Montgomery County Highlights Human Trafficking Awareness Month

Earlier this month, County Executive Marc Elrich and the Montgomery County Council declared January as Human Trafficking Awareness Month, and activists in Montgomery County have since advocated for residents to do their part.

Human trafficking is a form of modern slavery where people are often either sexually exploited or committed to forced labor. Anyone can be a victim, according to the Lanier Law Firm, who compiled a resource guide on human trafficking, a reported $32 billion industry.

The Polaris Project, a national nonprofit organization that assists victims and tracks trafficking statistics. According to the project, 402 trafficking victims, 94 traffickers, and 45 trafficking businesses have been identified in Maryland as of 2019.

On Dec. 3, 2021, President Biden signed an updated National Action Plan to Combat Human Trafficking. First launched in 2020, the plan aims to strengthen prosecution of traffickers, enhance victim protections, and prevent the crime from occurring within our borders and abroad. The plan includes 60 priority actions to be completed over the next three years.

A virtual two-panel program, entitled Critical Updates: Fight Against Human Trafficking- Federal & International, was held on Jan. 20, hosted by Montgomery County Human Trafficking Prevention Committee, Prince George’s County Human Trafficking Task Force, University of Maryland, and UMD’s Safe Center. The event featured key note speakers discussing steps being taken to address human trafficking, and how residents can do their part to educate themselves and others.

“COVID-19 has and continues to exacerbate inequality,” said Dr. Kari Johnstone, who monitors human trafficking at the U.S. State Department. “Traffickers around the world take advantage of this economic uncertainty.”

Reports of children exposed to online sexual exploitation have increased as they spend their school days virtually, often unsupervised, according to Dr. Johnstone.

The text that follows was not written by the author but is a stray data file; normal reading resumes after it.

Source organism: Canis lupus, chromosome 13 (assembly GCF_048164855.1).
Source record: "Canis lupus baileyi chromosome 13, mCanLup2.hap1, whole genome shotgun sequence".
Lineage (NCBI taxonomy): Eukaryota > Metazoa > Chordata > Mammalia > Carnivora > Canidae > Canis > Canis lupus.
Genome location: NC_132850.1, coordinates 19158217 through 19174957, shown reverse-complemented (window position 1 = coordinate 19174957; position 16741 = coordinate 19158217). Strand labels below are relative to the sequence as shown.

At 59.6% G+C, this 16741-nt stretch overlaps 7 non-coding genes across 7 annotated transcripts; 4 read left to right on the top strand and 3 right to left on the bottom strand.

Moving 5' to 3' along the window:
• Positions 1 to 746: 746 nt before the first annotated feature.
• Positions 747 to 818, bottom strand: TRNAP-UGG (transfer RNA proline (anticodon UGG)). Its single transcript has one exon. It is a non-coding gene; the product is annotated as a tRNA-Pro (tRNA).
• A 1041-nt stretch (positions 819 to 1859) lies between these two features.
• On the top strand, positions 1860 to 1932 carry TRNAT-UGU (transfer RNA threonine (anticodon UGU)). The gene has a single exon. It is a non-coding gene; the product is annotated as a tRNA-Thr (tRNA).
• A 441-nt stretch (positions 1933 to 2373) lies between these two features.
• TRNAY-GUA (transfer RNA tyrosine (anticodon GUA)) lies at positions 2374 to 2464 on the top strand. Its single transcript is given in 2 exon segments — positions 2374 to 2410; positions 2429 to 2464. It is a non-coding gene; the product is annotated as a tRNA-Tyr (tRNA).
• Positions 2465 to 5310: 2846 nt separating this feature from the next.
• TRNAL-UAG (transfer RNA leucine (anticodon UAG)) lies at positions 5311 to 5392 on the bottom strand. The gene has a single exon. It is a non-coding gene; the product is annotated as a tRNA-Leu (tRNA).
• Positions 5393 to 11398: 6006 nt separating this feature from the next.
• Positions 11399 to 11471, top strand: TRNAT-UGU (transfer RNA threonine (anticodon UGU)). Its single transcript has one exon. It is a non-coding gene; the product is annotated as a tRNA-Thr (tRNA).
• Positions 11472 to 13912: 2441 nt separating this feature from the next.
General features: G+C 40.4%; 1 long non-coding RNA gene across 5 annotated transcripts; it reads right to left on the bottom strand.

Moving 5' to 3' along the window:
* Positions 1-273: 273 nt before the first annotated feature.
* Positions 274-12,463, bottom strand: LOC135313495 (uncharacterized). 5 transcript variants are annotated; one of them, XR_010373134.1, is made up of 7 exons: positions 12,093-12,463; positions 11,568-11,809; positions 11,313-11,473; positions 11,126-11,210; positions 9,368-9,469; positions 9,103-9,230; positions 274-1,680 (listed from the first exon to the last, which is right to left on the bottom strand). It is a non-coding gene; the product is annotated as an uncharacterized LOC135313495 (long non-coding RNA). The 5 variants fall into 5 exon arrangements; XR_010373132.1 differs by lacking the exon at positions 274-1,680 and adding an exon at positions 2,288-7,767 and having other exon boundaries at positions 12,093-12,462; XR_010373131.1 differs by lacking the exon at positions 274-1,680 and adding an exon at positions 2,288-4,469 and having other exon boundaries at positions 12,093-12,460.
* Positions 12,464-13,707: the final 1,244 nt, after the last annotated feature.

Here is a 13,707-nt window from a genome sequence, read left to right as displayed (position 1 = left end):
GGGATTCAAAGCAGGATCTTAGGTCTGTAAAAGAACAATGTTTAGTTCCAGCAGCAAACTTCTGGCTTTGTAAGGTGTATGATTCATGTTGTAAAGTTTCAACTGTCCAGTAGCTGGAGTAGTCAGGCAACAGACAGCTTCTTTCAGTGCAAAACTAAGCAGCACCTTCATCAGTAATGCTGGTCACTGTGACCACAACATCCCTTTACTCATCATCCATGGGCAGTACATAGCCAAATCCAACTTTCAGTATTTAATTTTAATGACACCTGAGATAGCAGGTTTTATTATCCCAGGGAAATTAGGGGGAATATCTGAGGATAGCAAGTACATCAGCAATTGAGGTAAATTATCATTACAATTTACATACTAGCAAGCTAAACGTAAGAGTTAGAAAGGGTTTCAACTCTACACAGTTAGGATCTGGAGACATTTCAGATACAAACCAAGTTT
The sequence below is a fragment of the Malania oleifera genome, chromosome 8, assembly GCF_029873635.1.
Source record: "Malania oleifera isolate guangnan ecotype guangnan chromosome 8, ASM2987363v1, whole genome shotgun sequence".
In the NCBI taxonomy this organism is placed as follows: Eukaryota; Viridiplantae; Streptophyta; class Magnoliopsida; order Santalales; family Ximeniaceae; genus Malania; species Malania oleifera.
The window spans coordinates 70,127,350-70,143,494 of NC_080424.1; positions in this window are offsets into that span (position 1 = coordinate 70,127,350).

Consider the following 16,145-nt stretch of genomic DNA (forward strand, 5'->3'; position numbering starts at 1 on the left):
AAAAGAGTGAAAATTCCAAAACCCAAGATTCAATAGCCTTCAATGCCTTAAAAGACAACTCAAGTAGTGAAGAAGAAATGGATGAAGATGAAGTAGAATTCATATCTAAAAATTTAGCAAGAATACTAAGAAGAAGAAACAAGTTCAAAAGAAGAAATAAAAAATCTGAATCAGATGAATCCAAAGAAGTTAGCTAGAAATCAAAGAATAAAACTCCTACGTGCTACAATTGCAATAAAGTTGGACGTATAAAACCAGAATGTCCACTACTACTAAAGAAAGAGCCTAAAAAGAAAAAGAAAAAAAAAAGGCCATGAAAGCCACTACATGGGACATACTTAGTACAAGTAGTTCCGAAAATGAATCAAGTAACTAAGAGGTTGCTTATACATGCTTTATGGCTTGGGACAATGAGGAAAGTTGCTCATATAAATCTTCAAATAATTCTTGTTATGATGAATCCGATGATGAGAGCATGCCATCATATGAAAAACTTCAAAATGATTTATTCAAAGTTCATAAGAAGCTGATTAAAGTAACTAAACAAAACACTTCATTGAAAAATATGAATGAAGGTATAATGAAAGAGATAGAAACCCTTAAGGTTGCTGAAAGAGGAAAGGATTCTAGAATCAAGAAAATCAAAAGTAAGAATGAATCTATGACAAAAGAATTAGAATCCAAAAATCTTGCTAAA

Dr. Johnstone said racial, gender, and sexual orientation inequity often lead to trafficking, and that there needs to be an increased commitment to reducing these vulnerabilities to exploitation.

Other priorities include encouraging global supply chains to be free of forced labor, which often “misleads customers about the true cost of goods.”

Former County Executive Ike Leggett created the Montgomery County Human Trafficking Task Force in 2014. The group meets virtually every third Wednesday of the month.

The members aim to identify and decrease the number of human trafficking cases in and around Montgomery County, while providing services to victims. Organizations can also request speakers to learn more, such as how to identify trafficking victims.

Dr. Johnstone said the best course of action is to “ensure survivors of human trafficking are not only heard, but that their advice is heeded.”

While human trafficking remains a significant issue around the world, the federal government, institutions like the University of Maryland, and local groups like the county’s Human Trafficking Task Force are persistently providing resources and statistics.

For more information on human trafficking resources and education, visit Montgomery County’s Human Trafficking Task Force online.

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